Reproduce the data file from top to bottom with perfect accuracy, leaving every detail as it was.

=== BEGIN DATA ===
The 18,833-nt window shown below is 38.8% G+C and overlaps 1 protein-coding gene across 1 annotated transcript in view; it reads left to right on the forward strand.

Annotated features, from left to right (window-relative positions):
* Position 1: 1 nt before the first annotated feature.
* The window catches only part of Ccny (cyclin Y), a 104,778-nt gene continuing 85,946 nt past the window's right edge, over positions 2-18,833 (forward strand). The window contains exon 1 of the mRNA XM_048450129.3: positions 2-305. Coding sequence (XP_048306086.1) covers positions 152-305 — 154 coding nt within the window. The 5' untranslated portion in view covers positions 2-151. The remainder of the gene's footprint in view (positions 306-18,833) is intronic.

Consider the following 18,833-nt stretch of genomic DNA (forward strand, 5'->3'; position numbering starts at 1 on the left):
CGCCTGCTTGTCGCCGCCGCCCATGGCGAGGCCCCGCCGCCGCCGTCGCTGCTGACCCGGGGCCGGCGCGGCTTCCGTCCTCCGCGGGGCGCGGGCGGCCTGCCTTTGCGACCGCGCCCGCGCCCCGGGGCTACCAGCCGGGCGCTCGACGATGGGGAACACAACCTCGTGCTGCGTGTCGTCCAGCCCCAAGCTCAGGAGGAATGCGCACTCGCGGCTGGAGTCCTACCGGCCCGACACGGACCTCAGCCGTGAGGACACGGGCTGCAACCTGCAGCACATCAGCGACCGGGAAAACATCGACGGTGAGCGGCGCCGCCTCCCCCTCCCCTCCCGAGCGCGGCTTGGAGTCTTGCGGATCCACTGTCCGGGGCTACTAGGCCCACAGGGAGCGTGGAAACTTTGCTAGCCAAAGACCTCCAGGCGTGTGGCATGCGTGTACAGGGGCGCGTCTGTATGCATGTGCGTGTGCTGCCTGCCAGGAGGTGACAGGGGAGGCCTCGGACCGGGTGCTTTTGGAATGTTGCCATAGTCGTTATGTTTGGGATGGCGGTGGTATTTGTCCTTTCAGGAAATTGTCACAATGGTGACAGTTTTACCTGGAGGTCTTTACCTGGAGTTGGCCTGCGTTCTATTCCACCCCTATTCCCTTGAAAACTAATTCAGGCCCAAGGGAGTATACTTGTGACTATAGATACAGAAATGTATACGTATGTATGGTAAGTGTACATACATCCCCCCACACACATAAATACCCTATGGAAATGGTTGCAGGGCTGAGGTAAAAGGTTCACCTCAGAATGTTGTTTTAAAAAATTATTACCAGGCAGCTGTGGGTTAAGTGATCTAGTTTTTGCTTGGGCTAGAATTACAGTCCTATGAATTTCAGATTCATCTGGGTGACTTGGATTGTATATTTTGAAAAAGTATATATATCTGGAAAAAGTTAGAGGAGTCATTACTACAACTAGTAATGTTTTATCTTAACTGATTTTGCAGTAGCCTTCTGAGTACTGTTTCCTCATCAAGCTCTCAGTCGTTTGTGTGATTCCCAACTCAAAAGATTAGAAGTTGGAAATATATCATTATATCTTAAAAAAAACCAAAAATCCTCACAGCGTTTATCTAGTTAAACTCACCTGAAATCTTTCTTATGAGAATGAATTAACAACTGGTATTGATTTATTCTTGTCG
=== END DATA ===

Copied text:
The 18,833-nt window shown below is 38.8% G+C and overlaps 1 protein-coding gene across 1 annotated transcript in view; it reads left to right on the forward strand.

Annotated features, from left to right (window-relative positions):
* Position 1: 1 nt before the first annotated feature.
* The window catches only part of Ccny (cyclin Y), a 104,778-nt gene continuing 85,946 nt past the window's right edge, over positions 2-18,833 (forward strand). The window contains exon 1 of the mRNA XM_048450129.3: positions 2-305. Coding sequence (XP_048306086.1) covers positions 152-305 — 154 coding nt within the window. The 5' untranslated portion in view covers positions 2-151. The remainder of the gene's footprint in view (positions 306-18,833) is intronic.

Consider the following 18,833-nt stretch of genomic DNA (forward strand, 5'->3'; position numbering starts at 1 on the left):
CGCCTGCTTGTCGCCGCCGCCCATGGCGAGGCCCCGCCGCCGCCGTCGCTGCTGACCCGGGGCCGGCGCGGCTTCCGTCCTCCGCGGGGCGCGGGCGGCCTGCCTTTGCGACCGCGCCCGCGCCCCGGGGCTACCAGCCGGGCGCTCGACGATGGGGAACACAACCTCGTGCTGCGTGTCGTCCAGCCCCAAGCTCAGGAGGAATGCGCACTCGCGGCTGGAGTCCTACCGGCCCGACACGGACCTCAGCCGTGAGGACACGGGCTGCAACCTGCAGCACATCAGCGACCGGGAAAACATCGACGGTGAGCGGCGCCGCCTCCCCCTCCCCTCCCGAGCGCGGCTTGGAGTCTTGCGGATCCACTGTCCGGGGCTACTAGGCCCACAGGGAGCGTGGAAACTTTGCTAGCCAAAGACCTCCAGGCGTGTGGCATGCGTGTACAGGGGCGCGTCTGTATGCATGTGCGTGTGCTGCCTGCCAGGAGGTGACAGGGGAGGCCTCGGACCGGGTGCTTTTGGAATGTTGCCATAGTCGTTATGTTTGGGATGGCGGTGGTATTTGTCCTTTCAGGAAATTGTCACAATGGTGACAGTTTTACCTGGAGGTCTTTACCTGGAGTTGGCCTGCGTTCTATTCCACCCCTATTCCCTTGAAAACTAATTCAGGCCCAAGGGAGTATACTTGTGACTATAGATACAGAAATGTATACGTATGTATGGTAAGTGTACATACATCCCCCCACACACATAAATACCCTATGGAAATGGTTGCAGGGCTGAGGTAAAAGGTTCACCTCAGAATGTTGTTTTAAAAAATTATTACCAGGCAGCTGTGGGTTAAGTGATCTAGTTTTTGCTTGGGCTAGAATTACAGTCCTATGAATTTCAGATTCATCTGGGTGACTTGGATTGTATATTTTGAAAAAGTATATATATCTGGAAAAAGTTAGAGGAGTCATTACTACAACTAGTAATGTTTTATCTTAACTGATTTTGCAGTAGCCTTCTGAGTACTGTTTCCTCATCAAGCTCTCAGTCGTTTGTGTGATTCCCAACTCAAAAGATTAGAAGTTGGAAATATATCATTATATCTTAAAAAAAACCAAAAATCCTCACAGCGTTTATCTAGTTAAACTCACCTGAAATCTTTCTTATGAGAATGAATTAACAACTGGTATTGATTTATTCTTGTCG